The difficulty curve is traditional, starting easy and getting more difficult as you advance, but the game never becomes very difficult, in fact the difficulty is very similar to Doom 2 and a few maps from Plutonia. Certainly, fun and immersion are the main elements at work here.
The music has atmospheric, ominous, and more action themed tracks, and this would be one of the more intriguing parts of the TC. This is because it contains copyrighted music, namely AC/DC's classic Highway to Hell. No idea how permission was granted to be used in a non-commercial Doom TC, but it sure is a welcome addition.
After all is said and done, the journey ends with a battle against the famous pirate Black Beard, in his ghost form and with powerful attacks, capable of summoning minions and using a variety of magic attacks, an expected and well executed final battle. Perhaps the only real problem in the TC are the underwater levels, this is because movement is very slow and difficult there, not to mention that one can barely see a damn thing. Thankfully, these maps are short and straight to the point, so they don't ruin the experience.
All in all, Pirate Doom manages to create something fresh, fun, and unique with a surprising theme that fits remarkably well, in addition to preserving the core essence of the original game. It's most definitely worth the time, even if you're not necessarily a fan of pirates, I myself am not. So grab yer Cutlass and prepare to slash some demons, arrrrrrgh!
Average map with some good quirks like the spaceship at the end. But yeah, a bit too hard in some places.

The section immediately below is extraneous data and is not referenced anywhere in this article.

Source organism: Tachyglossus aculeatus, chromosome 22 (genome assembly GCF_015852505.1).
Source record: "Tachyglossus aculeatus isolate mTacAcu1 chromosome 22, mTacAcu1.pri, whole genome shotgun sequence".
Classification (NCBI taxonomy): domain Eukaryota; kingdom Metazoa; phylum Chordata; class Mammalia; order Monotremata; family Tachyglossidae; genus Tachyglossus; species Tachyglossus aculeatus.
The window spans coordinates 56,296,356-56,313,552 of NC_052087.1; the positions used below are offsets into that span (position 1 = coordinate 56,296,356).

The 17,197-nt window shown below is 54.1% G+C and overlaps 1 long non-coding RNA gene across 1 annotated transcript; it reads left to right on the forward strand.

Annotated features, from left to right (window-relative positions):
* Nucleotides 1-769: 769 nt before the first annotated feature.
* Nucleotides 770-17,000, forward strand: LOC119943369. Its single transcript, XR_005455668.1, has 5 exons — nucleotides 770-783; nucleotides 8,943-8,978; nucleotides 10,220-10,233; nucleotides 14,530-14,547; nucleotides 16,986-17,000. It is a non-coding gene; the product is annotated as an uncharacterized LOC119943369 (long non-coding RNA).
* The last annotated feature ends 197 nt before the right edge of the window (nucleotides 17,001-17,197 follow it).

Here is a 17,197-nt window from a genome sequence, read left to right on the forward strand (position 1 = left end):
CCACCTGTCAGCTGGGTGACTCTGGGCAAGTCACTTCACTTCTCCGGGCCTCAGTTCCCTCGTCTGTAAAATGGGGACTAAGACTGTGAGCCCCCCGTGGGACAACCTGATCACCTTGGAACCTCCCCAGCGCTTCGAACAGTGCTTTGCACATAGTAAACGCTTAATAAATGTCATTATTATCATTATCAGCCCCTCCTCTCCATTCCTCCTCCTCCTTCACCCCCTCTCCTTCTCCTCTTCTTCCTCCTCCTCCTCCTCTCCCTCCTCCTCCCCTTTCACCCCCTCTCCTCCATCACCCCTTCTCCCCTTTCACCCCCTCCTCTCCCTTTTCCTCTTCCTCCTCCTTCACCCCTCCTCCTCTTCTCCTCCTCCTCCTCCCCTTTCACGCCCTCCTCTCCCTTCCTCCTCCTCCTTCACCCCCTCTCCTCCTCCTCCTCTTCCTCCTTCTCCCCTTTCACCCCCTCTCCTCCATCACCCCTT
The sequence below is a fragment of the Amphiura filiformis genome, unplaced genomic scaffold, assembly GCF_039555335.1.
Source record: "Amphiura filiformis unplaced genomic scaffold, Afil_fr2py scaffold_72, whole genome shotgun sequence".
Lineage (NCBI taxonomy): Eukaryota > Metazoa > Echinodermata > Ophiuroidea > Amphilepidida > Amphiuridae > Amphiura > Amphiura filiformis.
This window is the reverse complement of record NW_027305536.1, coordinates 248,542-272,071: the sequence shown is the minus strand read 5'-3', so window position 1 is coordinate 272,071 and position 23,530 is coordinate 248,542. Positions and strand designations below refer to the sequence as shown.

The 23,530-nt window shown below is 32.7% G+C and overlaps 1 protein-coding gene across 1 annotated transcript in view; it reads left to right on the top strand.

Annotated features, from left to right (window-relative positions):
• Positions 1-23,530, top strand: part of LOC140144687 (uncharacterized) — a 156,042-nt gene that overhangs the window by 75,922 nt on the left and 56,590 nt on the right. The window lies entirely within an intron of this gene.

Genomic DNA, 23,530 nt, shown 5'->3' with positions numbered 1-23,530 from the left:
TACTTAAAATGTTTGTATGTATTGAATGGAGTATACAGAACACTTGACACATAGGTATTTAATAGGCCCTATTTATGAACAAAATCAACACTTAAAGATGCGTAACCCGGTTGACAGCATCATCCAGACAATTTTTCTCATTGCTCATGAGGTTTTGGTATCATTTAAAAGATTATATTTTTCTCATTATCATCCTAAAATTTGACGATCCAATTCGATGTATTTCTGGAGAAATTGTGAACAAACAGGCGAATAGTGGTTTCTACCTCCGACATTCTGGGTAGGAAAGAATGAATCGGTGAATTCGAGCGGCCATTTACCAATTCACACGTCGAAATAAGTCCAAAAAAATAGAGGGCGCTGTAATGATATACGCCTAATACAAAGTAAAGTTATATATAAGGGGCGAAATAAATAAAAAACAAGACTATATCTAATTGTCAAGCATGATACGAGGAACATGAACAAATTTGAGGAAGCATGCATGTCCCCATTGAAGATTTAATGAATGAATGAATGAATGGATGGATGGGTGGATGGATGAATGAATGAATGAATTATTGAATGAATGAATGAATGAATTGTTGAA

I may be wrong, but it seems that you are not supposed to engage demons and archvile in the very beginning of the map. Pressing the switch right off the bat is a very bad move. There is an alternate way that is hidden. You should find it yourself. I managed to locate it after a couple of tries.
Really, rating a level only one star because of such thing is weird unless you are a troll.
first of all the biggest issue I have with Enigma is I for some reason cannot extract the download from the zip file for some really dumb reason. have no idea what's up with that, but I have to download it from the DSDA archive and I'm not sure if anyone else has this problem besides me.
Enigma, a 9-level set by the late Jim Flynn, lives up to its name. this is the kind of wad where you will get lost, looking at completely odd, Maximum Doom-like detail (sorry, but is this really amazing design?), jumping puzzles (I never find these fun), and cryptic progression where if you're gonna try and get out somewhere, you might want to try to use random walls. some secrets are required. those weird Mandelbrot images look like fancy desktop wallpapers, and you're gonna spend some time looking at them since this set actually is quite long in individual level length. levels like Triplet and The Citadel are true highlights of the set, but let's not get ahead of ourselves here. another thing to take note of is that each of these original levels somehow had been released beforehand, while Jim actually compiled them all and released them as one wad which is this file.
gameplay actually is quite hard, for a set from 1995 that's quite an accomplishment. if you're not dealing with figuring out where to go, it's actually somewhat enjoyable. unfortunate that I spend quite a lot of time groping at the level progression and what I need to do. perhaps the design also didn't help matters. Jim's definitely a peculiar one, this and the Eternal Doom maps he made show just how powerful he is at trying completely off-the-wall things. me, I'm more traditional than this.